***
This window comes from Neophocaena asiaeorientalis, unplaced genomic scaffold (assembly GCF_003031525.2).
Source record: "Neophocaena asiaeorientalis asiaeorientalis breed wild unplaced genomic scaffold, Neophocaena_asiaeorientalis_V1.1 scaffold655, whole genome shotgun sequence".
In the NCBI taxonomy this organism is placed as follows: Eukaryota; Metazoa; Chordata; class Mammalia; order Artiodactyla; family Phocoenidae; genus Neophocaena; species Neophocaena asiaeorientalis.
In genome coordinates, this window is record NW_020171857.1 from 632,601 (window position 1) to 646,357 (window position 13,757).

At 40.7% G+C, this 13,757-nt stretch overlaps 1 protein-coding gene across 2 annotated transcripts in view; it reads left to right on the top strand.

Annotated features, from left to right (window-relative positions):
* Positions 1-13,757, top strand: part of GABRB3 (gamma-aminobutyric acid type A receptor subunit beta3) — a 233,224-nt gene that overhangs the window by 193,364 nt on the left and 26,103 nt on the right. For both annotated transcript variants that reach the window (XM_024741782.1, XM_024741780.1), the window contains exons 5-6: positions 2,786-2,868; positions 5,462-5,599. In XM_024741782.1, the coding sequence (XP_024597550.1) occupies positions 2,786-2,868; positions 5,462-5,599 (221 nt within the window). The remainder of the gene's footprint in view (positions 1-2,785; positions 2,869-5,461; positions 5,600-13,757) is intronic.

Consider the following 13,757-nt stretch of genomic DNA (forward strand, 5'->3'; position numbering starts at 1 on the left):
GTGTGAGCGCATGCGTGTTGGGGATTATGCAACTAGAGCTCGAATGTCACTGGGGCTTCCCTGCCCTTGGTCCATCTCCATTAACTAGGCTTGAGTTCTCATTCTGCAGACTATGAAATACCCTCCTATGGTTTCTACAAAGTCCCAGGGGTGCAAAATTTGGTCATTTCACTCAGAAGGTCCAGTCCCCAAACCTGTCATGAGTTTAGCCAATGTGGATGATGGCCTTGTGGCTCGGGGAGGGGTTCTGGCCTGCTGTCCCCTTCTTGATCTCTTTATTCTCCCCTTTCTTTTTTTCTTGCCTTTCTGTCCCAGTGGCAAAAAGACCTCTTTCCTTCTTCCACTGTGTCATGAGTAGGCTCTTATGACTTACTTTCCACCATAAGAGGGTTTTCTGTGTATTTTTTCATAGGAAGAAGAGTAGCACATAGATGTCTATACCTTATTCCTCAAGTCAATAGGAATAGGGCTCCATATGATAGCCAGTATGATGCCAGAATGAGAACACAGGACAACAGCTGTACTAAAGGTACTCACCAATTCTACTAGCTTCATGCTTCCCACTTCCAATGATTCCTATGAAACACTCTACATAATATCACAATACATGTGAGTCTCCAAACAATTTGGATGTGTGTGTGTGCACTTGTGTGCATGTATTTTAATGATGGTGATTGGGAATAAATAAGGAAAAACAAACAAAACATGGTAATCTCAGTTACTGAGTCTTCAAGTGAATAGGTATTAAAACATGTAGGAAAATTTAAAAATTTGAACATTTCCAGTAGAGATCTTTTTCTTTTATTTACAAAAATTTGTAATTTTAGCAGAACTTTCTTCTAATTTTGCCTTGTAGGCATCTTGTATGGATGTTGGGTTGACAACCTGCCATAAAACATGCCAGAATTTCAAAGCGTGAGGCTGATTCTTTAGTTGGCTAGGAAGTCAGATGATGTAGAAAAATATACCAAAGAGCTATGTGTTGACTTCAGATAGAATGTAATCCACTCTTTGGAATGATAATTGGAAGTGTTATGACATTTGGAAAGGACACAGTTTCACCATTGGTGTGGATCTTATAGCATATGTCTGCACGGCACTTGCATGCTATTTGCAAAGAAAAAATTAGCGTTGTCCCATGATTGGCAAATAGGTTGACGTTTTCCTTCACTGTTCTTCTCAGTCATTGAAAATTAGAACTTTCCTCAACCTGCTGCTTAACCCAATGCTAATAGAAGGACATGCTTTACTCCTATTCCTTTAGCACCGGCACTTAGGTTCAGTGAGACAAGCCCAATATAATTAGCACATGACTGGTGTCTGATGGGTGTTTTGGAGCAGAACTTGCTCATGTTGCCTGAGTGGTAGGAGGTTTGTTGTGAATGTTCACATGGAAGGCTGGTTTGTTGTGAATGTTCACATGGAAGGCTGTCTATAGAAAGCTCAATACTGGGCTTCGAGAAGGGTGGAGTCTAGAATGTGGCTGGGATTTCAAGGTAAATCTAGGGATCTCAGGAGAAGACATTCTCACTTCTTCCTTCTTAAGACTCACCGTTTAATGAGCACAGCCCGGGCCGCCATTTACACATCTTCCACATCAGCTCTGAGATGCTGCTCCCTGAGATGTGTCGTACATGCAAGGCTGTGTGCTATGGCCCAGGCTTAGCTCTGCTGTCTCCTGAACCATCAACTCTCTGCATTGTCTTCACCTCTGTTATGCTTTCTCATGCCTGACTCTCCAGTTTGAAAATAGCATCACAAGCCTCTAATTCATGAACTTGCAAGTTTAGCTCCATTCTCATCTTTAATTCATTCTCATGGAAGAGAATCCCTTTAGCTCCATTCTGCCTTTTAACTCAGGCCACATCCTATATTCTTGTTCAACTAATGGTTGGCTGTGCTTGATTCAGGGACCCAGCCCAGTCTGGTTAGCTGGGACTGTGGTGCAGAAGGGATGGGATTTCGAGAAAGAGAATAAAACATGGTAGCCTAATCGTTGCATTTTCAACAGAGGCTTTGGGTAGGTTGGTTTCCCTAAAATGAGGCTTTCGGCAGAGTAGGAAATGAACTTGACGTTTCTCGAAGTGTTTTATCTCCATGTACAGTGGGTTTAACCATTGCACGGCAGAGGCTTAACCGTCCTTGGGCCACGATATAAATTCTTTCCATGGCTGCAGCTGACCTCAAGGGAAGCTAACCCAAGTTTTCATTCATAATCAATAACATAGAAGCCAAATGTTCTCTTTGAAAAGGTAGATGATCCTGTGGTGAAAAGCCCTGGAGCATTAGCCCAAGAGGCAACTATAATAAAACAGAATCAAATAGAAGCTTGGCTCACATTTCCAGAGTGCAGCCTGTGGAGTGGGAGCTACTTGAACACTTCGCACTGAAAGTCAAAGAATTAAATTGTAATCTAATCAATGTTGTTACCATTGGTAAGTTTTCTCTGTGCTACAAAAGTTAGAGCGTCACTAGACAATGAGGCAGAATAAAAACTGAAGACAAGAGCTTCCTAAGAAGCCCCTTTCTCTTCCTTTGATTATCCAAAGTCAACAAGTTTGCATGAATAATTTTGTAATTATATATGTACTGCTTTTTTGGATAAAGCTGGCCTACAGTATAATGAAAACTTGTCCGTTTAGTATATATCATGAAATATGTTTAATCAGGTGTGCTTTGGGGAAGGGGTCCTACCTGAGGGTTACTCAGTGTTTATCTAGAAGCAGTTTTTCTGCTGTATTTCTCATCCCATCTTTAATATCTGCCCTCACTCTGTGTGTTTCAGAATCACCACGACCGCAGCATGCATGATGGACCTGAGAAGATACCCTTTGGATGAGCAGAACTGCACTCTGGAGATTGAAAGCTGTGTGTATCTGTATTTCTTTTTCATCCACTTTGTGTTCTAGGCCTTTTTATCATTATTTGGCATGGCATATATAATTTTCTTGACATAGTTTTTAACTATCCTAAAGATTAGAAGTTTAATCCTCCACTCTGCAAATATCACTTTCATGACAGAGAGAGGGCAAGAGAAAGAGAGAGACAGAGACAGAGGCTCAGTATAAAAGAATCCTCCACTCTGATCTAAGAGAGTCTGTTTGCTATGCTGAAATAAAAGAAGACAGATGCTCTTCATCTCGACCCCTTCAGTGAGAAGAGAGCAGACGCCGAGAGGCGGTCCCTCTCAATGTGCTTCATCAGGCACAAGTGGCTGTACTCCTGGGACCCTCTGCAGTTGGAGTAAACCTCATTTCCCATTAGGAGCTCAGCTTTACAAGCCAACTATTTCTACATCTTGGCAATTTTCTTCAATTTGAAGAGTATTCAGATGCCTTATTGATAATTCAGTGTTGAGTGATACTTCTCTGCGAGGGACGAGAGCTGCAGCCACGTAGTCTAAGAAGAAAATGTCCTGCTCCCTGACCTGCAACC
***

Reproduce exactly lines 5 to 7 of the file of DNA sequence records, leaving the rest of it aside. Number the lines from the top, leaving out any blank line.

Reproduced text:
At 40.7% G+C, this 13,757-nt stretch overlaps 1 protein-coding gene across 2 annotated transcripts in view; it reads left to right on the top strand.

Annotated features, from left to right (window-relative positions):
* Positions 1-13,757, top strand: part of GABRB3 (gamma-aminobutyric acid type A receptor subunit beta3) — a 233,224-nt gene that overhangs the window by 193,364 nt on the left and 26,103 nt on the right. For both annotated transcript variants that reach the window (XM_024741782.1, XM_024741780.1), the window contains exons 5-6: positions 2,786-2,868; positions 5,462-5,599. In XM_024741782.1, the coding sequence (XP_024597550.1) occupies positions 2,786-2,868; positions 5,462-5,599 (221 nt within the window). The remainder of the gene's footprint in view (positions 1-2,785; positions 2,869-5,461; positions 5,600-13,757) is intronic.